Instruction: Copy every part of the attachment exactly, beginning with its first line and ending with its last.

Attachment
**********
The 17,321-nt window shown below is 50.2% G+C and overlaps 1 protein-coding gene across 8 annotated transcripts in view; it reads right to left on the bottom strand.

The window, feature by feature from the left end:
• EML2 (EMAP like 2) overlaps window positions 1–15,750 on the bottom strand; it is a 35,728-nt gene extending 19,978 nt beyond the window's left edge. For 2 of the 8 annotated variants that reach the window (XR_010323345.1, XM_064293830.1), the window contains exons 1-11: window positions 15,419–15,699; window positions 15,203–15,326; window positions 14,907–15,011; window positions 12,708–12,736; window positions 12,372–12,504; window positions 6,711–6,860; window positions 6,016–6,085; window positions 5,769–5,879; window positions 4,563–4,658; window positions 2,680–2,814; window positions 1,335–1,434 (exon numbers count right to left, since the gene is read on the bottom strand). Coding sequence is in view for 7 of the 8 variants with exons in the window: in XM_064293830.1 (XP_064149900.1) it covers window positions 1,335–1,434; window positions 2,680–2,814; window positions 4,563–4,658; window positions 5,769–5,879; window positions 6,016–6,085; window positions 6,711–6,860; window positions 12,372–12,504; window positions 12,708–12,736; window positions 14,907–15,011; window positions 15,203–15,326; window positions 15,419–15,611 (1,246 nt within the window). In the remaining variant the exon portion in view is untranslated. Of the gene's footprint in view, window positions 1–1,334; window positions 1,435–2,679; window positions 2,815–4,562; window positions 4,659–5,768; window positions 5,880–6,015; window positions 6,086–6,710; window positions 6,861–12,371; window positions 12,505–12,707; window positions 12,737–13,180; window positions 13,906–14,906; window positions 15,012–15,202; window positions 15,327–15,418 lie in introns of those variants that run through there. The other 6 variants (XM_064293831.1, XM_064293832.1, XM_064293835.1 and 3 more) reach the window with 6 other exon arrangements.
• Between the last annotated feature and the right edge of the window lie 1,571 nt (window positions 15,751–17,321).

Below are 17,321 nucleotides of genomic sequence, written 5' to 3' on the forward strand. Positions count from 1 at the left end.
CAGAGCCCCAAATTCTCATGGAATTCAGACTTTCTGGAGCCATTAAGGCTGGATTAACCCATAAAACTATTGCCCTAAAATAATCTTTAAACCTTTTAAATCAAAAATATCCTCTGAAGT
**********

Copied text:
The 17,321-nt window shown below is 50.2% G+C and overlaps 1 protein-coding gene across 8 annotated transcripts in view; it reads right to left on the bottom strand.

The window, feature by feature from the left end:
• EML2 (EMAP like 2) overlaps window positions 1–15,750 on the bottom strand; it is a 35,728-nt gene extending 19,978 nt beyond the window's left edge. For 2 of the 8 annotated variants that reach the window (XR_010323345.1, XM_064293830.1), the window contains exons 1-11: window positions 15,419–15,699; window positions 15,203–15,326; window positions 14,907–15,011; window positions 12,708–12,736; window positions 12,372–12,504; window positions 6,711–6,860; window positions 6,016–6,085; window positions 5,769–5,879; window positions 4,563–4,658; window positions 2,680–2,814; window positions 1,335–1,434 (exon numbers count right to left, since the gene is read on the bottom strand). Coding sequence is in view for 7 of the 8 variants with exons in the window: in XM_064293830.1 (XP_064149900.1) it covers window positions 1,335–1,434; window positions 2,680–2,814; window positions 4,563–4,658; window positions 5,769–5,879; window positions 6,016–6,085; window positions 6,711–6,860; window positions 12,372–12,504; window positions 12,708–12,736; window positions 14,907–15,011; window positions 15,203–15,326; window positions 15,419–15,611 (1,246 nt within the window). In the remaining variant the exon portion in view is untranslated. Of the gene's footprint in view, window positions 1–1,334; window positions 1,435–2,679; window positions 2,815–4,562; window positions 4,659–5,768; window positions 5,880–6,015; window positions 6,086–6,710; window positions 6,861–12,371; window positions 12,505–12,707; window positions 12,737–13,180; window positions 13,906–14,906; window positions 15,012–15,202; window positions 15,327–15,418 lie in introns of those variants that run through there. The other 6 variants (XM_064293831.1, XM_064293832.1, XM_064293835.1 and 3 more) reach the window with 6 other exon arrangements.
• Between the last annotated feature and the right edge of the window lie 1,571 nt (window positions 15,751–17,321).

Below are 17,321 nucleotides of genomic sequence, written 5' to 3' on the forward strand. Positions count from 1 at the left end.
CAGAGCCCCAAATTCTCATGGAATTCAGACTTTCTGGAGCCATTAAGGCTGGATTAACCCATAAAACTATTGCCCTAAAATAATCTTTAAACCTTTTAAATCAAAAATATCCTCTGAAGT